Any one kind of food too long continued has a tendency to produce systemic derangements of a scorbutic type. Amylaceous matters, too exclusively used, tend to excite abnormal actions in the parent epithelial cells of the mucous surfaces and of the glands ; while any one kind of animal food, too long and too exclusively eaten, produces derangements which show themselves more strongly in skin and mouth. A too free use of oils and fatty food, and of alcoholic beverages, produces the red, blotched face, and swollen carbunculated nose, oily surface, and erythematous swelling and redness of the skin generally.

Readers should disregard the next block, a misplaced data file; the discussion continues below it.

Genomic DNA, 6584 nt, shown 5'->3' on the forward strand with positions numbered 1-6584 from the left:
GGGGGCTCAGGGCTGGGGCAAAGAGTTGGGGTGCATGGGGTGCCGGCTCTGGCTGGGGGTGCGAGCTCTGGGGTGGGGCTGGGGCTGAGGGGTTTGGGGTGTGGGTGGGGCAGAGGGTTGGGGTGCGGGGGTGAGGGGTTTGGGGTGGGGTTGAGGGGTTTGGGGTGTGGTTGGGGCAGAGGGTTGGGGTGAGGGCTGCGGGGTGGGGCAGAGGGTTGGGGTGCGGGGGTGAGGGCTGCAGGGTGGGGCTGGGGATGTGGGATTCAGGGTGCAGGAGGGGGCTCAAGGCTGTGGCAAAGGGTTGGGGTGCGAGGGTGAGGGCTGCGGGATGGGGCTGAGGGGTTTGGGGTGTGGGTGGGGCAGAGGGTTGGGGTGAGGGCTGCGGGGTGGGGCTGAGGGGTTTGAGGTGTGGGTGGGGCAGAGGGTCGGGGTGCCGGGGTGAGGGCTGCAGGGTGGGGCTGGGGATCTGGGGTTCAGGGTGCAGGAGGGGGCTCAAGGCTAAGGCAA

Salt meats produce a dry, scaly eruption upon the surface, with spongy, swollen and discolored gums ; loosened teeth, and a watery, flabby, often bloody tongue ; pains in the limbs and back resembling those of chronic rheumatism ; leaden-hued features ; offensive breath ; patches of extravasated blood in various parts of the body ; hard, contracted condition of the muscles ; stiffness of the joints ; diarrhoea and hemorrhage from mucous surfaces generally ; mental depression and indisposition to any kind of exertion. From this scorbutic condition —produced in all the men by the want of the necessary variety in their food —arises a long train of the most fatal and most obstniate diseases of the army. Among these may be mentioned chronic diarrhoea ; the so-called muscular rheumatism ; dysentery ; hospital gangrene in wounds ; tuberculosis ; fibrinous depositions iii the heart ; the clogging up of pulmonary vessels with fibrinous clots ; paralytic conditions and tendencies, and many of the diseases of the larynx, ear and eye. This condition of the system also renders it extremely subject (when exposed to the exciting cause) to typhoid, intermittent and remittent fevers. The vital powers are so depressed that the organism on light exposure to cold, is liable to be frostbitten and is strongly inclined to attacks of pneumonia and bronchitis, with diseases of the eye and ear. In short, the long list of army diseases may be traced, in great measure, to an extreme susceptibility to them, which susceptibility is produced by a want of the proper admixture of nutrient ingredients in the food of the soldier in campaigns. All authorities agree that scorbutic states arise from this cause, and no one having any experience in army diseases can fail to detect symptoms of scorbutus in almost every one of them. If they are not plainly visible in the apparently well man, they make themselves manifest in him as soon as he is placed under treatment for any disease, in the surprising benefit his system derives from the vegetable acid salts of potassa and iron, and from the free use of those articles of food of which his system has been deprived. Without this treatment almost all army diseases become obstinate to deal with, much more so than similar ones in private practice. In old cases of chronic diarrhoea, it frequently happens that the diarrhoea somewhat abates, the appetite becomes remarkably good and the patient fattens rapidly. His abdomen becomes hard and distended, it being either dropsical, tympanitic, or distended by enlarged viscera ; the whole surface becomes bloated and presents the appearance of having been affected by an excessive use of alcoholic beverages. The eyes become prominent, red and watery ; the thyroid glands become enlarged ; the heart gives marked evidence of fibrinous depositions internally (1 It has been noticed that in certain cases of heart disease tlie thyroid glands become enlarged, and the eyes prominent, watery and red. Whether there is any analogy between the condition of tlie symptom in this form of heart disease, and that productive of heart disease, chronic diarrhea, paralytic tendencies, etc. in the army, I am unable to say. I merely mention the circumstance here to draw attention in this direction.)